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Oral history interviews of the Lama Foundation Oral History Project

Identifier: MSS-860-BC

Scope and Content

This collection contains oral histories documenting the history of the Lama Foundation. Ammi Kohn conducted the bulk of these interviews between 2005-2009. He interviewed the founders, “coordinators" who oversaw Lama’s operations for a year at a time, and average “residents." The collection contains transcripts of all the interviews and audio for interviews with founders Jonathan Altman and Asha Greer as well as Hans Von Briesen. A few of the interviews in the collection were conducted by Linda Hansen for her thesis, Where have all the Utopias gone?: Ritual, solidarity, and longevity in a Multi-faith commune in New Mexico?.

In addition to the oral histories, the collection also contains the manuscript From Bindu to Ojas from 1970 and the published version, Be Here Now. Lastly, there are 3 posters of spiritual leaders. The collection’s value lies in Lama being one of a few collectives from the 1960s still in operation today.


  • 1970-2009
  • Majority of material found within 2005-2009

Language of Materials


Access Restrictions

The collection is open for research.

Copy Restrictions

Limited duplication of CSWR material is allowed for research purposes. User is responsible for compliance with all copyright, privacy, and libel laws. Permission is required for publication or distribution.

Organizational Information

In 1967, Steve Durkee (who goes by Sh. Nooruddeen), Barbara Durkee (who goes by Asha Greer) and Jonathan Altman founded the Lama Foundation. Jonathan purchased 100 acres of land adjacent to Carson National Forest in San Cristobal, New Mexico to build the Lama community. They established a spiritual community, “dedicated to the awakening of consciousness, spiritual practice with respect for all traditions, service, and stewardship of the land." At the time of its foundation, Lama was one of approximately thirty communes in Northern New Mexico.

What makes Lama unique is its openness to multiple spiritual paths including Hinduism, Sufism, Christianity, Native American spirituality and Judaism. Rather than having a resident spiritual leader, Lama has a group of "residents" that run the day-to-day operations as well as guide the spiritual attunement of the community. The Lama Board of Trustees is an active board, ensuring that traditions are “transmitted." Lama engages in two seasons: summer “open" season and winter “closed" season. In the summer, the community averages about 30 people consisting of residents, summer retreatants and visitors. When summer ends, the community shrinks to 10-15 people who wish to stay for the whole year and serve Lama.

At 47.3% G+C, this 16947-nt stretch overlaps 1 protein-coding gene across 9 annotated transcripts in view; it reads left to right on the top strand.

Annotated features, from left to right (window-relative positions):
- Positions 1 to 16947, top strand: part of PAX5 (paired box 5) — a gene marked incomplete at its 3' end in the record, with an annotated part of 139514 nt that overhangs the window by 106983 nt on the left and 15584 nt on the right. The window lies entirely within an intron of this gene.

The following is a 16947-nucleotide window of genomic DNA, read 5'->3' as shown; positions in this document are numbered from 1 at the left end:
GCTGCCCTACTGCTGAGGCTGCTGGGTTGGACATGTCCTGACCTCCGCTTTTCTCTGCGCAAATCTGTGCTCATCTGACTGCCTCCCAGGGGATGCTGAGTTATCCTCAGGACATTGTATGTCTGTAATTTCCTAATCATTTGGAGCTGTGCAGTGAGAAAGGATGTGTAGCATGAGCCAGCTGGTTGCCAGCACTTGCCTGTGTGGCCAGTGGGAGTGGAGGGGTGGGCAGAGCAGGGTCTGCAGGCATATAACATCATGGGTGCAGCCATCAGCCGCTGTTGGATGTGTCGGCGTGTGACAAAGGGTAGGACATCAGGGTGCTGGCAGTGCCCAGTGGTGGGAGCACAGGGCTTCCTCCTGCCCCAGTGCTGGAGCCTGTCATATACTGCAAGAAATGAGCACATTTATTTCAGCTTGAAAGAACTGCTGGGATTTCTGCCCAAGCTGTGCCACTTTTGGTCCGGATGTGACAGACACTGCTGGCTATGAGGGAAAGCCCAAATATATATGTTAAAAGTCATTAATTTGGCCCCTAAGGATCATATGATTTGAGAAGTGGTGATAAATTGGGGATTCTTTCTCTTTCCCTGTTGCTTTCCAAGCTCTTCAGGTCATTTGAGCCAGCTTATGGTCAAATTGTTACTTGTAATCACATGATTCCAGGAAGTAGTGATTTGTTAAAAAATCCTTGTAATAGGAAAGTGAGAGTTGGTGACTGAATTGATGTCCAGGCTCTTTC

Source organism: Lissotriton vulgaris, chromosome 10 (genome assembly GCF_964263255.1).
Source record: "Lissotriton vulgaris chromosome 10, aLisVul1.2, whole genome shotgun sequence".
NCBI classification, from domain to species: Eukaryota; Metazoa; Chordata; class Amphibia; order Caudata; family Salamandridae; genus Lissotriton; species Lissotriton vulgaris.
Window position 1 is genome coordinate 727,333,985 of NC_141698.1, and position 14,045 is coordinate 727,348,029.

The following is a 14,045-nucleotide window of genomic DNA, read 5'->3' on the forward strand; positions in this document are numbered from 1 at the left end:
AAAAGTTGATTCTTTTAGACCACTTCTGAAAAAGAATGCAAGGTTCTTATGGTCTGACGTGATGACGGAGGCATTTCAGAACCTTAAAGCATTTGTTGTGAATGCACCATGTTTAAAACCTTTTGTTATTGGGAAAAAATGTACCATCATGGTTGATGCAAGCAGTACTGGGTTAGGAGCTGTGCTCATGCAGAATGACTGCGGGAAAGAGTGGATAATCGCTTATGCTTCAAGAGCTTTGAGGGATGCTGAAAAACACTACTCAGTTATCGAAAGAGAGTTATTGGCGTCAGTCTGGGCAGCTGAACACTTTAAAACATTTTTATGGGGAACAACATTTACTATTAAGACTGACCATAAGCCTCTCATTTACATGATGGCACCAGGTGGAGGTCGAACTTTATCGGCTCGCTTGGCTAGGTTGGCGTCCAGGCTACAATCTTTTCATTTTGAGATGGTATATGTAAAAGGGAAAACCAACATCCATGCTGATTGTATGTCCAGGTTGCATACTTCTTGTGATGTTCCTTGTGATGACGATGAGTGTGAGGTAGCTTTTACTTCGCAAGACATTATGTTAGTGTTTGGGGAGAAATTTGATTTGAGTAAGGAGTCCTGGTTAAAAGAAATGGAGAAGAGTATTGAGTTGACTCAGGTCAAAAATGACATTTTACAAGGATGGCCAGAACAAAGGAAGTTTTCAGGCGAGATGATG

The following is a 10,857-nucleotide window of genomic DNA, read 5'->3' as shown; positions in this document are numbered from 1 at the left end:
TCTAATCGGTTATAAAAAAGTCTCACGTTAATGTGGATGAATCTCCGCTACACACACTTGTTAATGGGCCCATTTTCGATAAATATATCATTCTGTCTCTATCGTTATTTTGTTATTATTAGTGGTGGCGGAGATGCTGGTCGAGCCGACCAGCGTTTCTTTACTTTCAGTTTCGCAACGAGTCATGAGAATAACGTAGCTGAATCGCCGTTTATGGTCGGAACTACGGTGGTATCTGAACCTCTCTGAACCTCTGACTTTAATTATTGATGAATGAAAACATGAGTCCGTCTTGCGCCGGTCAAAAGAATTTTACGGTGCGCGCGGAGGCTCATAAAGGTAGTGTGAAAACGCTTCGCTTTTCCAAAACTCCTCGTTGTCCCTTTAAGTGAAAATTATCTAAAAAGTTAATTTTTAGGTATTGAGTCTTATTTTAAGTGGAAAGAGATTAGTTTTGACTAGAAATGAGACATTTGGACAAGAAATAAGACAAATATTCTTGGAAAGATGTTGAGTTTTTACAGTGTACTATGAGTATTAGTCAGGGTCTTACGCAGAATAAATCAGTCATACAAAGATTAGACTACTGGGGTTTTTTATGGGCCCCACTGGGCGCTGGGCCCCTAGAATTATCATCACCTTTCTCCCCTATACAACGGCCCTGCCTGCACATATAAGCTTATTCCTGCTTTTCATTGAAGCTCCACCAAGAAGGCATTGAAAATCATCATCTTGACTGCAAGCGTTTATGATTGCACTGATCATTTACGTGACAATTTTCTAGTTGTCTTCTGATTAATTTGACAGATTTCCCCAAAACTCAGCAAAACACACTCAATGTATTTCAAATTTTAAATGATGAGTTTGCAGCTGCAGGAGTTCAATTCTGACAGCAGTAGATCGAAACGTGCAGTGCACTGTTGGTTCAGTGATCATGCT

In 1970, Ram Dass, a friend of the founders of Lama, engaged in collaboration with Lama to produce the book Be Here Now. Originally titled, From Bindu to Ojas, the manuscript is an account of Ram Dass’s conversion to the guru Neem Karoli Baba’s teachings in India. The community's residents edited and illustrated the book which ultimately became a commercial hit when published under the name Be Here Now. The book is considered a bible for the hippie era. The book’s revenues provided Lama with a small stream of income in the mid-eighties that helped keep the community stable until other income sources were developed.

While all the other collectives and communes in northern New Mexico, and all but a very few in other U.S. locations faded from the scene years ago, Lama endures. Its dedication to consensus decision-making, respect for the land and ecology, and spirituality, continues to invite and inspire new generations. Lama even endured after the catastrophic Hondo Fire in 1996, which destroyed 20 out of 23 buildings and some of the surrounding Carson National Forest. The Lama Foundation decided to rebuild and these efforts continue into the present. Lama remains a viable spiritual community.


2 boxes (1.3 cu. ft)


Ammi Kohn, former resident of the Lama Foundation, a spiritual community in San Cristobal, New Mexico, conducted and transcribed oral histories of the Lama Foundation and created the Lama Foundation Oral History Project. The oral histories begin with the earliest conceptions of Lama, before land was purchased, to interviews with residents in the present community. Some interviews were collected by Linda Hansen to support her M.A. thesis research about the Foundation.

Related Archival Material

A complete set of audio and transcripts is housed at the Lama Foundation Library.
Finding Aid of the Oral history interviews of the Lama Foundation Oral History Project, 1970-2009
Jordan Biro
© 2010
Description rules
Describing Archives: A Content Standard
Language of description
Script of description
Language of description note
Finding aid is in English

Repository Details

Part of the UNM Center for Southwest Research & Special Collections Repository

University of New Mexico Center for Southwest Research & Special Collections
University Libraries, MSC05 3020
1 University of New Mexico
Albuquerque NM 87131